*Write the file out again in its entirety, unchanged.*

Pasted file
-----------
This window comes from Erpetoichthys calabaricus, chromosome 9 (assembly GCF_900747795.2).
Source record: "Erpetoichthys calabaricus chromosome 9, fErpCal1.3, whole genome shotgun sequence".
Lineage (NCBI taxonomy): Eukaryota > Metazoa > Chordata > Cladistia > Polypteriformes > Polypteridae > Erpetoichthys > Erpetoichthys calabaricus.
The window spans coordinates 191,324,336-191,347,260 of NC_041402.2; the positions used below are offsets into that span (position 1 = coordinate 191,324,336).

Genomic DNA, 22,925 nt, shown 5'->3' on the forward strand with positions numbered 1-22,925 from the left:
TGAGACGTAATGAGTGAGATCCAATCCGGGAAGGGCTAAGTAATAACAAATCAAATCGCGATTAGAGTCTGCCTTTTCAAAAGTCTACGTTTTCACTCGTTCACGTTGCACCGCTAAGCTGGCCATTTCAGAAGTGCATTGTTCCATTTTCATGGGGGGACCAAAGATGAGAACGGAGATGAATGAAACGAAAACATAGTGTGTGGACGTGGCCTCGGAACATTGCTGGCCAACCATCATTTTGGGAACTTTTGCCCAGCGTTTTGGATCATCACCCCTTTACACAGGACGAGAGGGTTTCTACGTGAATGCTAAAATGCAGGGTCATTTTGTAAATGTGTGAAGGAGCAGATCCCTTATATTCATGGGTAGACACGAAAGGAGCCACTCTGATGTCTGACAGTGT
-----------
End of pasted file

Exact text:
This window comes from Erpetoichthys calabaricus, chromosome 9 (assembly GCF_900747795.2).
Source record: "Erpetoichthys calabaricus chromosome 9, fErpCal1.3, whole genome shotgun sequence".
Lineage (NCBI taxonomy): Eukaryota > Metazoa > Chordata > Cladistia > Polypteriformes > Polypteridae > Erpetoichthys > Erpetoichthys calabaricus.
The window spans coordinates 191,324,336-191,347,260 of NC_041402.2; the positions used below are offsets into that span (position 1 = coordinate 191,324,336).

Genomic DNA, 22,925 nt, shown 5'->3' on the forward strand with positions numbered 1-22,925 from the left:
TGAGACGTAATGAGTGAGATCCAATCCGGGAAGGGCTAAGTAATAACAAATCAAATCGCGATTAGAGTCTGCCTTTTCAAAAGTCTACGTTTTCACTCGTTCACGTTGCACCGCTAAGCTGGCCATTTCAGAAGTGCATTGTTCCATTTTCATGGGGGGACCAAAGATGAGAACGGAGATGAATGAAACGAAAACATAGTGTGTGGACGTGGCCTCGGAACATTGCTGGCCAACCATCATTTTGGGAACTTTTGCCCAGCGTTTTGGATCATCACCCCTTTACACAGGACGAGAGGGTTTCTACGTGAATGCTAAAATGCAGGGTCATTTTGTAAATGTGTGAAGGAGCAGATCCCTTATATTCATGGGTAGACACGAAAGGAGCCACTCTGATGTCTGACAGTGT